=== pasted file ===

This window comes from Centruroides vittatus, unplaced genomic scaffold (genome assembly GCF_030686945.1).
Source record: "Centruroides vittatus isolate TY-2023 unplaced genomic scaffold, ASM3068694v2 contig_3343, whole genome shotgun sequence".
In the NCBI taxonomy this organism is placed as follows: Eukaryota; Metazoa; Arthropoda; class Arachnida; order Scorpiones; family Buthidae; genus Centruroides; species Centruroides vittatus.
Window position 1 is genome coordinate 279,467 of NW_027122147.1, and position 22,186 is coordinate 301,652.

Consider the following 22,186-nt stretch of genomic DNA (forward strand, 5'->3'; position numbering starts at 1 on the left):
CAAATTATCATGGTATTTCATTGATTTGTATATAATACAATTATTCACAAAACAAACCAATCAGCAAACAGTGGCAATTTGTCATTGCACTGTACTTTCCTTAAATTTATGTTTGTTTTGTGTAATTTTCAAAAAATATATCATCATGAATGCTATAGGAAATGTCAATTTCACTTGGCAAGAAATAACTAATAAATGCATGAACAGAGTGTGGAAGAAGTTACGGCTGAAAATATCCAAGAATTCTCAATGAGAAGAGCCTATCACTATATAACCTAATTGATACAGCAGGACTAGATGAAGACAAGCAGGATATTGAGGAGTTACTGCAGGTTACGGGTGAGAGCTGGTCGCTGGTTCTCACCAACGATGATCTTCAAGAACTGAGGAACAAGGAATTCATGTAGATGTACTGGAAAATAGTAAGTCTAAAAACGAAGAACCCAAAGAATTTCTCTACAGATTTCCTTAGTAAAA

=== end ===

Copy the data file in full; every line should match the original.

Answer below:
This window comes from Centruroides vittatus, unplaced genomic scaffold (genome assembly GCF_030686945.1).
Source record: "Centruroides vittatus isolate TY-2023 unplaced genomic scaffold, ASM3068694v2 contig_3343, whole genome shotgun sequence".
In the NCBI taxonomy this organism is placed as follows: Eukaryota; Metazoa; Arthropoda; class Arachnida; order Scorpiones; family Buthidae; genus Centruroides; species Centruroides vittatus.
Window position 1 is genome coordinate 279,467 of NW_027122147.1, and position 22,186 is coordinate 301,652.

Consider the following 22,186-nt stretch of genomic DNA (forward strand, 5'->3'; position numbering starts at 1 on the left):
CAAATTATCATGGTATTTCATTGATTTGTATATAATACAATTATTCACAAAACAAACCAATCAGCAAACAGTGGCAATTTGTCATTGCACTGTACTTTCCTTAAATTTATGTTTGTTTTGTGTAATTTTCAAAAAATATATCATCATGAATGCTATAGGAAATGTCAATTTCACTTGGCAAGAAATAACTAATAAATGCATGAACAGAGTGTGGAAGAAGTTACGGCTGAAAATATCCAAGAATTCTCAATGAGAAGAGCCTATCACTATATAACCTAATTGATACAGCAGGACTAGATGAAGACAAGCAGGATATTGAGGAGTTACTGCAGGTTACGGGTGAGAGCTGGTCGCTGGTTCTCACCAACGATGATCTTCAAGAACTGAGGAACAAGGAATTCATGTAGATGTACTGGAAAATAGTAAGTCTAAAAACGAAGAACCCAAAGAATTTCTCTACAGATTTCCTTAGTAAAA